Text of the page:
The City Council on Tuesday will consider a proposed law designed to create more flexible standards for certain housing developments in Costa Mesa.
The Small-Lot Subdivision Ordinance would ease requirements on developers of relatively small land parcels, allowing them to build up to 15 dwellings.
It would eliminate a required minimum distance between buildings and reduce the amount of open space throughout a development to 30%, down from 40%.
Open space in this context includes porches, covered patios, roof decks and balconies.
The ordinance would not change density restrictions, parking space requirements or the development's approval process. It would only be applicable to areas zoned for multifamily units or where live-work developments are allowed, such as the Westside.
Other California cities that have small-lot subdivision ordinances include Los Angeles, Modesto, Oakland, Napa and Santa Rosa, according to city staff. Costa Mesa, if the vote ultimately goes in that direction, would be the first city in Orange County to have one.
In September, the council and Planning Commission met to discuss the ordinance. During that session, officials said the changes are not being pushed by developers but rather by agencies like the U.S. Department of Housing and Urban Development.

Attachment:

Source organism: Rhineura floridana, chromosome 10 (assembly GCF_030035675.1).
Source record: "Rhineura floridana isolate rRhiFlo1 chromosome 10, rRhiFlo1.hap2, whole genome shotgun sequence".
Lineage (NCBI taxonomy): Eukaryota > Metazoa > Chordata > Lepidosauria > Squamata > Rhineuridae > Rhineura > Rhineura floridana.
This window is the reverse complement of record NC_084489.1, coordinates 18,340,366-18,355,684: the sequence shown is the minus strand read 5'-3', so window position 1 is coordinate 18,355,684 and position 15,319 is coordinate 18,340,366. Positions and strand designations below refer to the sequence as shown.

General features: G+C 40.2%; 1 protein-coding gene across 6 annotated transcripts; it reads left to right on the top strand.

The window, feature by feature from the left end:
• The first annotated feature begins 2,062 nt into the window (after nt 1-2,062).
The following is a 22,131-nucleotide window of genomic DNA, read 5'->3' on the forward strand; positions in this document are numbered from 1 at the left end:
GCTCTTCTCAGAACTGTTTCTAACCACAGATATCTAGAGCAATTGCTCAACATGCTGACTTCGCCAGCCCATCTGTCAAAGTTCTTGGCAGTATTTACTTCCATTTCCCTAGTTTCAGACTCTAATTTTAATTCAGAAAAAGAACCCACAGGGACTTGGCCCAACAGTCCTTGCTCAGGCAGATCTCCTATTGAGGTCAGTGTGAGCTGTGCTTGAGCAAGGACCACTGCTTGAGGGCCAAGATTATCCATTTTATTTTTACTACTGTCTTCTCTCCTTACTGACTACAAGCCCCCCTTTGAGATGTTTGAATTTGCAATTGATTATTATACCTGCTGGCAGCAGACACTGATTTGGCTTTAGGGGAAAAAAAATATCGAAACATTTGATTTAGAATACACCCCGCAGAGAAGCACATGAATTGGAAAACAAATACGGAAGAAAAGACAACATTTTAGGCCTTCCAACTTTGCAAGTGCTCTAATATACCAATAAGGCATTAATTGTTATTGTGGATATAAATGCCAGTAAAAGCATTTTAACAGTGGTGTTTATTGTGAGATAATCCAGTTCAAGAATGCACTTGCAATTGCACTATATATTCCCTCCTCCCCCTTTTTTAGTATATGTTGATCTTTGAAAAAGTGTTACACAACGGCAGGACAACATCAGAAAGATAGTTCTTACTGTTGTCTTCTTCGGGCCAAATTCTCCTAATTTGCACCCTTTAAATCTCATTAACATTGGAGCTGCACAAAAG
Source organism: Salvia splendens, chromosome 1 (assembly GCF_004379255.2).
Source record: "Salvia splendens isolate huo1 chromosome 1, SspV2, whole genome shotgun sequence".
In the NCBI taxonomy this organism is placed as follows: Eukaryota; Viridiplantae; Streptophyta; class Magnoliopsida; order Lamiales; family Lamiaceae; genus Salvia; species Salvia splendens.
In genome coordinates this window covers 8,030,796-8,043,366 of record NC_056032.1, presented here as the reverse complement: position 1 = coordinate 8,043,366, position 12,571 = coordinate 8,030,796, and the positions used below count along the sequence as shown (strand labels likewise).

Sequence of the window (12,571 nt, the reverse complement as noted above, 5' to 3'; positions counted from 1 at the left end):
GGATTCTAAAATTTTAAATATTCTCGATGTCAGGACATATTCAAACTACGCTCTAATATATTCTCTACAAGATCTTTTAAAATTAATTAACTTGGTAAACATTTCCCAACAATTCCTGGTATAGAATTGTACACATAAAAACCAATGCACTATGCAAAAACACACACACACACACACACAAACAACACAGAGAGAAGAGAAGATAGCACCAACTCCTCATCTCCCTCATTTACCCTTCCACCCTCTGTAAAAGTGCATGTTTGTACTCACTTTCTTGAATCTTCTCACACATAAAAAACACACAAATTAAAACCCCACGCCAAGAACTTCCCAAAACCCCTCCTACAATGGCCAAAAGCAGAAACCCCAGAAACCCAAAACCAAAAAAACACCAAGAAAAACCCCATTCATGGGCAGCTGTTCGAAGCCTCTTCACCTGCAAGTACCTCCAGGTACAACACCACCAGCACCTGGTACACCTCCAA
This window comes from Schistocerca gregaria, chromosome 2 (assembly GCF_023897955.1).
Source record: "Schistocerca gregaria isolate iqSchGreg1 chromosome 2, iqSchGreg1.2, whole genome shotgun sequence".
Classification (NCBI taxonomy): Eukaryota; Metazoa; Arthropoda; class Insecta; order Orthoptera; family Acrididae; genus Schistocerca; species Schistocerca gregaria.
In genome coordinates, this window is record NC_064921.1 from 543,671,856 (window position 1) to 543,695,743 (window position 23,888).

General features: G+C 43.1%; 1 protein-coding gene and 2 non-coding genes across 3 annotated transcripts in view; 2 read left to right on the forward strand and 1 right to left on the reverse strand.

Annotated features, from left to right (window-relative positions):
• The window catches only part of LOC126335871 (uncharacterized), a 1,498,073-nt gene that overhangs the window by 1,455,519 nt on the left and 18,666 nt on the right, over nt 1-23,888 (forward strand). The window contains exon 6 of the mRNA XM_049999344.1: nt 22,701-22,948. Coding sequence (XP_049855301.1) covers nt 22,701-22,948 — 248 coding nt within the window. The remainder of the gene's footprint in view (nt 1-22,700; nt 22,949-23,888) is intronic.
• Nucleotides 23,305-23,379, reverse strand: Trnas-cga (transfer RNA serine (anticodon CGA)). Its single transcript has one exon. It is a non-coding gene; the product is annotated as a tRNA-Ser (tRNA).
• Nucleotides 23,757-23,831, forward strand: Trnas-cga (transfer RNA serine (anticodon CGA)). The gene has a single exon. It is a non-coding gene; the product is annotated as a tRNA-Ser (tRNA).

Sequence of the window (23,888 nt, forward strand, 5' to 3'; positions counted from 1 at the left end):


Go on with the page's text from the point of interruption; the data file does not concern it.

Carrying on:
New housing in Costa Mesa is not destined to be like it was decades ago, with master-planned communities of 3,000-square-foot homes on large parcels, Planning Commissioner Colin McCarthy said at that meeting.
"The idea of going out and buying 50 acres in Costa Mesa just isn't a reality," he said at the time.
Recent projects in Eastside Costa Mesa where land was subdivided for new housing include four single-family homes approved for a 0.41-acre plot at 135 and 141 Monte Vista Ave. and 14 single-family homes at 2157 and 2159 Tustin Ave. Two 1940s-era houses originally sat on that 1.24-acre plot.
The Tustin Avenue project, dubbed East Haven by its Costa Mesa-based developer, Matt White Custom Homes, was brought to the council last year. An adjacent homeowners association filed an appeal, citing concerns about East Haven's 14-home density and potential to create more traffic.
The council ultimately upheld the Planning Commission's approval of the project. Matt White had requested some variance deviations but not additional density.